Friday, July 30, 2010

You're Promiscuous, But in the most Non-Pejorative Sense Possible

Since mentioning the Vienna Declaration (on drug policy) yesterday, I have heard that Kenya is one of the countries that 'may' be funded to supply intravenous drug users with sterile injection equipment. The Declaration objects to current policy in many countries, which criminalizes intravenous drug use and does not permit 'harm reduction' programmes, such as injection equipment exchange.

For many years it has been known that harm reduction programs can help reduce a social problem such as intravenous drug use. These programs can also play a part in reducing transmission of viruses such as HIV and hepatitis. Despite the evidence, a lot of governments of countries with high levels of intravenous drug use refuse to allow harm reduction programs, some as a result of HIV funders banning this particular use of funds. These funders argue that distributing sterile injection equipment will give rise to increased intravenous drug use, although this has been shown to be untrue.

One of the biggest sources of HIV prevention funding is the US's PEPFAR Program (President's Emergency Plan for Aids Relief). This fund has been criticized since it began for having various clauses banning certain types of program, including supply of sterile equipment to intravenous drug users. Even when PEPFAR didn't specifically ban measures, things perceived to be deprecated were often avoided for fear of losing funding. Now, apparently, PEPFAR has relaxed some of its conditions. Let's hope perceptions also relax.

According to NASCOP (Kenya's National Aids Control Program) head, Dr Nicholas Muraguri, needle sharing is second only to blood transfusion when it comes to HIV transmission efficiency. Intravenous drug use with contaminated equipment is estimated to account for 3.8% of new HIV infections a year. Reducing this risk with an injection equipment exchange program could prevent hundreds of new infections every year. However, intravenous drug users are worried that police will still harass them, especially if they find them with injecting equipment.

But it is highly significant that Dr Muraguri acknowledges that injection equipment sharing is an important mode of HIV transmission. The WHO estimates that around 17% of HIV infections in Africa are due to unsafe injections. That's injections in healthcare settings, not injections relating to intravenous drug use. It's not just injections that can spread HIV, either. All sorts of medical procedures can carry a risk if adequate precautions are not taken to ensure blood safety and sterile conditions. I hope Dr Muraguri will get behind a program that takes measures to reduce medical transmission, given how efficient a transmitter of HIV it is.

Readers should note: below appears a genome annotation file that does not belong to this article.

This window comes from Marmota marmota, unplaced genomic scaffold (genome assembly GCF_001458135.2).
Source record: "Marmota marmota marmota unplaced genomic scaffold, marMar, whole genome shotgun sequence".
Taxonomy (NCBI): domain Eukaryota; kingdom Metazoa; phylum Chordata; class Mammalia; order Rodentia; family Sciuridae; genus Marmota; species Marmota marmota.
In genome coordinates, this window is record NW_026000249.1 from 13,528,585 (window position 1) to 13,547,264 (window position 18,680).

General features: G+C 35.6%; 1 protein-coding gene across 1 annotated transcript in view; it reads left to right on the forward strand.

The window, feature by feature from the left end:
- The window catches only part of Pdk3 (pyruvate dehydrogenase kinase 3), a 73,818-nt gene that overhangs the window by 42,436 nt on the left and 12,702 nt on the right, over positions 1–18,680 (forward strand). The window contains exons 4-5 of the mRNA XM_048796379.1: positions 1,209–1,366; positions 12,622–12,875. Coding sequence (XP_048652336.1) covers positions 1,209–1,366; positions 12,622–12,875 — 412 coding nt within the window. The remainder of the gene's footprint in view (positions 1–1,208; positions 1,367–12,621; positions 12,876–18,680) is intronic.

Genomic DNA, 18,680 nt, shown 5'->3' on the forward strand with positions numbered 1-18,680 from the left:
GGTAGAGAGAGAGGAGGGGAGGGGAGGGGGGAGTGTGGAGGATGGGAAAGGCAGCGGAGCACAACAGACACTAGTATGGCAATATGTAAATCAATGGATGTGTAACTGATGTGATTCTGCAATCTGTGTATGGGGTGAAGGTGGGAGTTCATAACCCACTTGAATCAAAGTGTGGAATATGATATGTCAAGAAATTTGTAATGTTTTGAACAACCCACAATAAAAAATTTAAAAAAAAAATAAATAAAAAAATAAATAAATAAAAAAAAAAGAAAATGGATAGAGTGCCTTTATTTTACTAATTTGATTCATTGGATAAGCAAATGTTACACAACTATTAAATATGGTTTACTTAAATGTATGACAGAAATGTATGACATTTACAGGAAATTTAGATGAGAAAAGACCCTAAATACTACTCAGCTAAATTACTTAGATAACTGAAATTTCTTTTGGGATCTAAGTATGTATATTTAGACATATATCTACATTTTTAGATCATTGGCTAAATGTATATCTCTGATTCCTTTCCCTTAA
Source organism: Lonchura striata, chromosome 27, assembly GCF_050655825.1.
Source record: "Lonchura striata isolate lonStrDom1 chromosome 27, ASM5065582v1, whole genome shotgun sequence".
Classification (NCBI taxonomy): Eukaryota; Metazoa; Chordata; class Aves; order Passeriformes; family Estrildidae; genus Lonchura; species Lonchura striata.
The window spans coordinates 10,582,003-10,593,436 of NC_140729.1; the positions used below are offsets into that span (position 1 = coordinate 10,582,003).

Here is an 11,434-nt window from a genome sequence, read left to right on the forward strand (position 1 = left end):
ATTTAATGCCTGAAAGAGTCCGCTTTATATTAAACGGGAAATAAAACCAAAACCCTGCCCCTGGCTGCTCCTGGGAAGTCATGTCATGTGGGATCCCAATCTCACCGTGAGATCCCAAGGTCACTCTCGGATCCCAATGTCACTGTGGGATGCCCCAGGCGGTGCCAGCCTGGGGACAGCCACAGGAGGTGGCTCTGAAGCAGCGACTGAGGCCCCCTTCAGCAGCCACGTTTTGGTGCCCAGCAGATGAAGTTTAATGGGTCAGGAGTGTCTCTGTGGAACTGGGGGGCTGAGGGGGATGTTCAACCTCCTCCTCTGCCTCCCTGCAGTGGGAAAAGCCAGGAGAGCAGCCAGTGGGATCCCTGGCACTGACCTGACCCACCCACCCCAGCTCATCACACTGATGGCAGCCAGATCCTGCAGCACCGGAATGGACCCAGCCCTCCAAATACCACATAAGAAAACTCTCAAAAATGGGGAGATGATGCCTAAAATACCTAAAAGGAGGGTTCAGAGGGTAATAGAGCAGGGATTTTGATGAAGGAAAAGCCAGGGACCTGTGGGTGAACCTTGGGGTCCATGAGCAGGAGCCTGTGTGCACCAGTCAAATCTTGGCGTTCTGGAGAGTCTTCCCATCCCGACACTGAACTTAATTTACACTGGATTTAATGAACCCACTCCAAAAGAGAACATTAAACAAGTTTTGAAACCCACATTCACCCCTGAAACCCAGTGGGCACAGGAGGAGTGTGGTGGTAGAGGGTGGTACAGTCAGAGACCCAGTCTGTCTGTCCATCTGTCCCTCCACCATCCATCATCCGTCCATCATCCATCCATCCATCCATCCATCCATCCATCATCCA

Adding together injection safety for intravenous drug users and medical safety, this may account for around 30% of all HIV transmission. Almost all current HIV prevention programs in African countries assume that HIV is mainly transmitted sexually. However, changing sexual behavior will have no impact on non-sexual HIV transmission (sounds obvious, but try telling UNAIDS) and some programs, such as mass male circumcision, could increase non-sexual transmission.

It's time to move away from the rather atavistic attitude that people with HIV must have done something bad and should be punished accordingly. The effect of this attitude has been to punish people who are vulnerable, such as women, children or poor people, or who are already persecuted and discriminated against, such as intravenous drug users, men who have sex with men and sex workers. This sort of atavism has resulted in HIV continuing to spread, even in countries that have the wherewithal to avoid a serious epidemic. And it continues to be a barrier to reducing transmission in countries with serious epidemics.

But if you insist that most HIV in Africa is transmitted sexually, as the HIV industry does, you are thereby branding Africans as sexually promiscuous if they are found to be HIV positive. If you insist that Africans tend to be sexually promiscuous, it is pointless to then call for stigmatization of HIV positive people to be avoided, as the HIV industry does. Equating a HIV positive diagnosis with sexual promiscuity is what gives rise to HIV positive people being stigmatized.



rojer said...

I agree ! No other disease .Tb, or Hepatitis has a stigma problem as they are known to be transmitted by non sexual transmission . The excessive focus and funding for intervention strategies of Sexual transmission are creating the stigma problem! All interventions need to be addressed and % factor is irrelevant and misleading. U can close the screen door, then the door , then the window but if you forget the opening in the exhaust fan in the toilet the mosquito can get in the room and you will get infected. Focussing on safe healthcare practices and all types of blood exposures is important to break the cycle of infection and resolve the self created stigma problem.Rajiv Nath. India

Simon said...

Rojer, thank you for your comment, you're right. Although TB sometimes has a stigma that it acquires from its close connection with HIV. I hope HIV prevalence stays relatively low in India but if they ignore unsafe healthcare things could change there very fast.